Postmortem Toxicology

Very few fatalities have ever been reported (or studied), but it appears that the therapeutic index for ephedrine is very great. A 1997 case report described a 28-year-old woman with two prior suicide attempts, who died after ingesting amitriptyline and ephedrine. The blood ephedrine concentration was 11,000 ng/mL, and the liver concentration was twice that value (kidney, 14 mg/kg; brain, 8.9 mg/kg). The amitriptyline concentration was 0.33 mg/kg in blood and 7.8 mg/kg in liver (131). Values in a second case report (where methylephedrine concentrations were nearly 6000 ng/mL) may or may not be relevant to the problem of ephedrine toxicity, as the individual in question took massive quantities of a calcium channel blocker, and it is not known whether methylephedrine exerts all the same effects as ephedrine (132). Baselt and Cravey mention the case of a young woman who died several hours after ingesting 2.1 g of ephedrine combined with 7.0 g of caffeine, but tissue findings were not described. Her blood ephedrine level was 5 mg/L, whereas the concentration in the liver was 15 mg/kg (133).

A report from the European literature describes the findings in a 19-year-old woman who committed suicide by taking 40 LetigenĀ® tablets (200 mg of caffeine and 20 mg of ephedrine) amounting to 10 g of caffeine and 1 g of ephedrine. She developed severe toxic manifestations from the heart, CNS, muscles, liver, and kidneys leading to several cardiac arrests, and died subsequently of cerebral edema and incarceration on the fourth day of hospitaliza-tion. Postmortem blood concentrations were not given (134).

Pseudoephedrine concentrations, but not measurements for ephedrine or any of the other enantiomers, have been published by the National Association of Medical Examiners in their Annual Registry report. In 15 children diagnosed with sudden infant death syndrome, the mean blood pseudoephe-drine concentration was 3.55 mg/L, the median 2.3 mg/L, with a range of 0.07-13.0 mg/L (SD = 3.36 mg/L). The authors of the study take pains to point out that "The data do not allow definitive statements about the toxicity of pseudoephedrine at a given concentration" (129).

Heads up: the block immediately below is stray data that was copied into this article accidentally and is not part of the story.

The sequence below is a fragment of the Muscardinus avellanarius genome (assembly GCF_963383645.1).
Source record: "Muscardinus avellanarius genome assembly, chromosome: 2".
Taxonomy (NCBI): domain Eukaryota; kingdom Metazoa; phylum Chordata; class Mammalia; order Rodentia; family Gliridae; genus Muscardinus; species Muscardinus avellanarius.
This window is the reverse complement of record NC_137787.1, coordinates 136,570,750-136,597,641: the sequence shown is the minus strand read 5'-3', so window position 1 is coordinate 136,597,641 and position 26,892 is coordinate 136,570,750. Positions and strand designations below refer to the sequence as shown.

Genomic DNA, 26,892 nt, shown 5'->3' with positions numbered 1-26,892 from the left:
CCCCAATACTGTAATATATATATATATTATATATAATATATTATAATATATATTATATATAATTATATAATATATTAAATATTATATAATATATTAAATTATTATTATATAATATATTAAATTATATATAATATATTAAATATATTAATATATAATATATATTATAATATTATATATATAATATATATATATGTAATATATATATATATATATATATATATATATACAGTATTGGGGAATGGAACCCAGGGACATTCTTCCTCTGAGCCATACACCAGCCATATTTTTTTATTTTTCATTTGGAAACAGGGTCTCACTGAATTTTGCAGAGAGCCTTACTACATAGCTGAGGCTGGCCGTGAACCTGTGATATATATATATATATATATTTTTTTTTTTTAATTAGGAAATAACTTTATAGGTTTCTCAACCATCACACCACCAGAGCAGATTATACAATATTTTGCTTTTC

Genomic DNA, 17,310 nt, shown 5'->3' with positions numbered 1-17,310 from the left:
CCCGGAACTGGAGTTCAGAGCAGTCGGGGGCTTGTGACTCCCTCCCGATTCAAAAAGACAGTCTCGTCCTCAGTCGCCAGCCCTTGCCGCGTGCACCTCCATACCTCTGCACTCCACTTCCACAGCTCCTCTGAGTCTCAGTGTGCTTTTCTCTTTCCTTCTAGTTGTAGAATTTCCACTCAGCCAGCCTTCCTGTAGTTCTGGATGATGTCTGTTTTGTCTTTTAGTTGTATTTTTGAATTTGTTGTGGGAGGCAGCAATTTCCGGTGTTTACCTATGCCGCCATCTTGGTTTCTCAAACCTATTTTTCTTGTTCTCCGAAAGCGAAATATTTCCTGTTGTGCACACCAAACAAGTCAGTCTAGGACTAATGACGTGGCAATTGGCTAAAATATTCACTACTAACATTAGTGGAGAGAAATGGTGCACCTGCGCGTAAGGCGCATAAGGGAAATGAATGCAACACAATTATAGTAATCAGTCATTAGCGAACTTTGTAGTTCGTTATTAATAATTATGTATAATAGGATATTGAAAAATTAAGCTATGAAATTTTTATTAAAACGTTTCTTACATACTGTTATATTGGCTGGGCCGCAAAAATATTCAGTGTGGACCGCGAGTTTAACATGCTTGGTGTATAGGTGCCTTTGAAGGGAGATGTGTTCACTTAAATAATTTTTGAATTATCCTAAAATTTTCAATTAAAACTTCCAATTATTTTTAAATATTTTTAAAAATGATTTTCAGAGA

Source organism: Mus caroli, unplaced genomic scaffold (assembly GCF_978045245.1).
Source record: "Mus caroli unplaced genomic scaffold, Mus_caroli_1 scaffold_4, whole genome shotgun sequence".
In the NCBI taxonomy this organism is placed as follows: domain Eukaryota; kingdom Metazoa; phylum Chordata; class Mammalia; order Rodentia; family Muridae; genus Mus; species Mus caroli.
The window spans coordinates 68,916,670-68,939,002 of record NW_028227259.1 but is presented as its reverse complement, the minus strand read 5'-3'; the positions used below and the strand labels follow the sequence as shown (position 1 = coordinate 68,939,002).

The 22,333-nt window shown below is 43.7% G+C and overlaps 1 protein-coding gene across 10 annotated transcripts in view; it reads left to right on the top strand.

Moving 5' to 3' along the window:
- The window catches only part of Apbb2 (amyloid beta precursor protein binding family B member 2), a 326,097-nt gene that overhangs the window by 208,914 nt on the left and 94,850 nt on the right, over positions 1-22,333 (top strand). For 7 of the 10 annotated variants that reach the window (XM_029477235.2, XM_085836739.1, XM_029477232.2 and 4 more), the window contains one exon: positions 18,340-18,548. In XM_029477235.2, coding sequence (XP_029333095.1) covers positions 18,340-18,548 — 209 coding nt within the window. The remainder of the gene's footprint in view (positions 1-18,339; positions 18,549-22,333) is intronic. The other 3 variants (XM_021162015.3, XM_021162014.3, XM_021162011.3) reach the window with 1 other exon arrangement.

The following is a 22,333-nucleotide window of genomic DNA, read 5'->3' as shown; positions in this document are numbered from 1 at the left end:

In the only autopsy study yet published (135), all autopsies in the San Francisco Medical Examiner's jurisdiction from 1994 to 2001 where ephedrine or any its isomers (E+) were detected were reviewed. Cases where ephe-

drine or its isomers were detected were compared with those in a control group of drug-free trauma victims. Of 127 ephedrine-positive cases identified, 33 were the result of trauma. Decedents were mostly male (80.3%) and mostly Caucasian (59%). Blood ephedrine concentrations were less than 0.49 mg/L in 50% of the cases, with a range of 0.07-11.73 mg/L in trauma victims, and 0.02-12.35 mg/L in nontrauma cases. Norephedrine was present in the blood of only 22.8% (mean concentration of 1.81 mg/L, SD=3.14 mg/L) and in the urine of 36.2% of the urine specimens, with a mean concentration of 15.6 mg/L, SD=21.50 mg/L). Pseudoephedrine (PE) was detected in the blood of 6.3% (8/127). More than 88% (113/127) of the decedents who tested positive for ephedrine or one of its isomers also tested positive for other drugs, the most common being cocaine (or its metabolites) and morphine. The most frequent pathological diagnoses were hepatic steatosis (27/127) and nephrosclerosis (22/127). Left ventricular hypertrophy was common, and coronary artery disease was detected in nearly one-third of the cases. The most common findings in the ephedrine-positive deaths reviwed were those generally associated with chronic stimulant abuse. There were no cases of heat stroke and no cases of rhabdomyolysis.

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